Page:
Frequently Asked Questions

What are ‘actual’ and ‘up to’ broadband speeds?

Remember when you signed up for your broadband package, there was a maximum speed advertised for the connection? That’s the ‘up to’ speed your service is capable of. If everything’s working perfectly, you’ve got a fantastic home network set up and you live very close to the broadband exchange then you might get the maximum speed for your package, but in the real world it’s not very likely.

Your ‘actual speeds’ are the ones you receive day-to-day while using your service. You measure them by taking a free broadband speed test, like the one on our website. If your ‘actual speeds’ are pretty low compared to the advertised speeds for your package, there might be a problem with your connection.

How do I test my broadband speed?

There’s a free broadband speed test on our website, and it’s really easy to use. All you have to do is enter your postcode, press the button and wait for your results to show up on the screen.

The speed test works by sending a request (called a ‘ping’) to your server, and seeing how long it takes to receive a response. That’s how your download (information received) and upload (information sent) speeds are measured. Results are shown in Megabytes per second (Mbps) – or Gigabytes per second (Gbps) if you have a very fast connection!

We think it’s a good idea to run several broadband tests at different times of the day and compare the results. That’s because speeds fluctuate at different times of the day, depending on the number of people trying to use the network and whether there’s any interference. If you consistently run broadband speed tests at different times of the day and find that your ‘actual’ speeds are nowhere near the advertised ones, there may be a problem with your connection.

What is a data allowance, and how does it affect me?

A data allowance is the amount of internet usage included with your broadband package. Some deals come with unlimited data, while others offer a specific amount of usage that resets every month, just like the minutes and internet allowance that comes with a mobile phone contract.

Broadband data is measured in megabytes (MB) and gigabytes (GB). A ‘light’ broadband allowance would be anything from 2-20GB, while a ‘medium’ broadband allowance offers around 20-100GB, and a ‘heavy’ broadband allowance includes close to, or unlimited data.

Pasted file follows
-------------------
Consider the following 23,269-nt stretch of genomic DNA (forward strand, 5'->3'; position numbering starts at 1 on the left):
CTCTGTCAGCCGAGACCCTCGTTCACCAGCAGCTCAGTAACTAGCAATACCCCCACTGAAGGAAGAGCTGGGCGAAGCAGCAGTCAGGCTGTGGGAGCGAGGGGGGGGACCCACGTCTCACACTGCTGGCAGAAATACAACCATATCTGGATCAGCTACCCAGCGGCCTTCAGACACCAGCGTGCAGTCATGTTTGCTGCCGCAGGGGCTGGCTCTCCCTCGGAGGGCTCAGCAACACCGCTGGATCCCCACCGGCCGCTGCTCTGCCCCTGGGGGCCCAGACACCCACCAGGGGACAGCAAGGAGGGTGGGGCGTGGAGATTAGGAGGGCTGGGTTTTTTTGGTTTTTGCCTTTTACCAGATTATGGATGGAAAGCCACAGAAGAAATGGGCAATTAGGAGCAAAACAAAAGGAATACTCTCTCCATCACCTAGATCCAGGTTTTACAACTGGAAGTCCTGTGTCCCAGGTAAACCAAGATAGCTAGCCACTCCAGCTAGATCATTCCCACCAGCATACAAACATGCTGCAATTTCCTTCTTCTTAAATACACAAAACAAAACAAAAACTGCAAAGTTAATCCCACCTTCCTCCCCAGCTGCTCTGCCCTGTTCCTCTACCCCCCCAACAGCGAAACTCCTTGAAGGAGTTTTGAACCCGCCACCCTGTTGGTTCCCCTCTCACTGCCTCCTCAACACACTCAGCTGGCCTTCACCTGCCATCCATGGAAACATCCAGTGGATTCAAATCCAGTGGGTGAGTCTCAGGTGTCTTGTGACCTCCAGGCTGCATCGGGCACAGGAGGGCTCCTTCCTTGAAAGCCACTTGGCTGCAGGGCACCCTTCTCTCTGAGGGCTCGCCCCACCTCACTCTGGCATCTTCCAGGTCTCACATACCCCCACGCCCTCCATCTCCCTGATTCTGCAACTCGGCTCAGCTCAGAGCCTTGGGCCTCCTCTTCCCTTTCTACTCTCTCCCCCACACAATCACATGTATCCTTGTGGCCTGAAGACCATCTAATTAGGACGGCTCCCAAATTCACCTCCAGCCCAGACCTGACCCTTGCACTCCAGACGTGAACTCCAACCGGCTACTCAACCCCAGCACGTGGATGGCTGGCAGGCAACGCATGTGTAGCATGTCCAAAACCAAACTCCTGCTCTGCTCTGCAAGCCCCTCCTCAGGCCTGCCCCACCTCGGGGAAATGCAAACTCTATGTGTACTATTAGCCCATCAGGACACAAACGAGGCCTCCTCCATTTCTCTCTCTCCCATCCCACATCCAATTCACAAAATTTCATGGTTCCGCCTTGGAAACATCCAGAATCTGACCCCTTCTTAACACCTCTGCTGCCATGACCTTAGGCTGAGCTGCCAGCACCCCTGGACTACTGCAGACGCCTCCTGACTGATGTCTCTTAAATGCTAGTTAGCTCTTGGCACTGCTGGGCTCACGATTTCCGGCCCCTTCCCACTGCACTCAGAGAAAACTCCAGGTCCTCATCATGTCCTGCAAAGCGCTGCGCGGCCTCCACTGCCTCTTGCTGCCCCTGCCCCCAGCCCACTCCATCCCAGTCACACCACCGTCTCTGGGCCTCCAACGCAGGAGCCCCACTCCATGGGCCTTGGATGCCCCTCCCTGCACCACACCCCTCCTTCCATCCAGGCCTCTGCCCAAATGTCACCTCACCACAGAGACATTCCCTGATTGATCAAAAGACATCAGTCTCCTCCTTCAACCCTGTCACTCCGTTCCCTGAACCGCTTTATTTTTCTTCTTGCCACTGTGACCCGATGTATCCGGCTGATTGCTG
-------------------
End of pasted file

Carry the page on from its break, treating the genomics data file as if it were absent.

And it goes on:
Here’s a handy guide to the amount of data you use up by doing things online:

  • 100KB of data: Downloading a web page, reading an email, having an instant messenger chat, downloading a document
  • 2MB: Downloading a single photo
  • 5MB: Downloading a single 4 minute song
  • 15MB: Watching a 5 minute YouTube video
  • 1GB: Streaming an hour of HD online video, e.g. via Netflix or BBC iPlayer
  • 2-5GB: Downloading a full HD 1080p movie from iTunes

How does traffic management work, and am I impacted?

During peak times, when lots of people are connecting to the same internet service provider (ISP), some suppliers put speed caps in place that ensure everyone can get online with a minimum speed for browsing, emailing and catching up with social networks.

This policy is known as broadband traffic management and is typically used from 6pm-midnight during the week and from noon until midnight at the weekend.

Not all providers use traffic management policies to manage connection speeds; we recommend checking your ISP’s traffic management policy on their website, so that you’re aware of the speed cap (if any) that’s in place for your connection during peak hours:

What do I do if my provider increases the cost of my package?

From 23rd January 2014, new Ofcom guidance will come into play that allows you to leave your broadband contract during its minimum term, if the price increases or the level of service you are receiving decreases. You will be able to terminate your contract after giving 30 days written notice. More information can be found on the Ofcom website.

 
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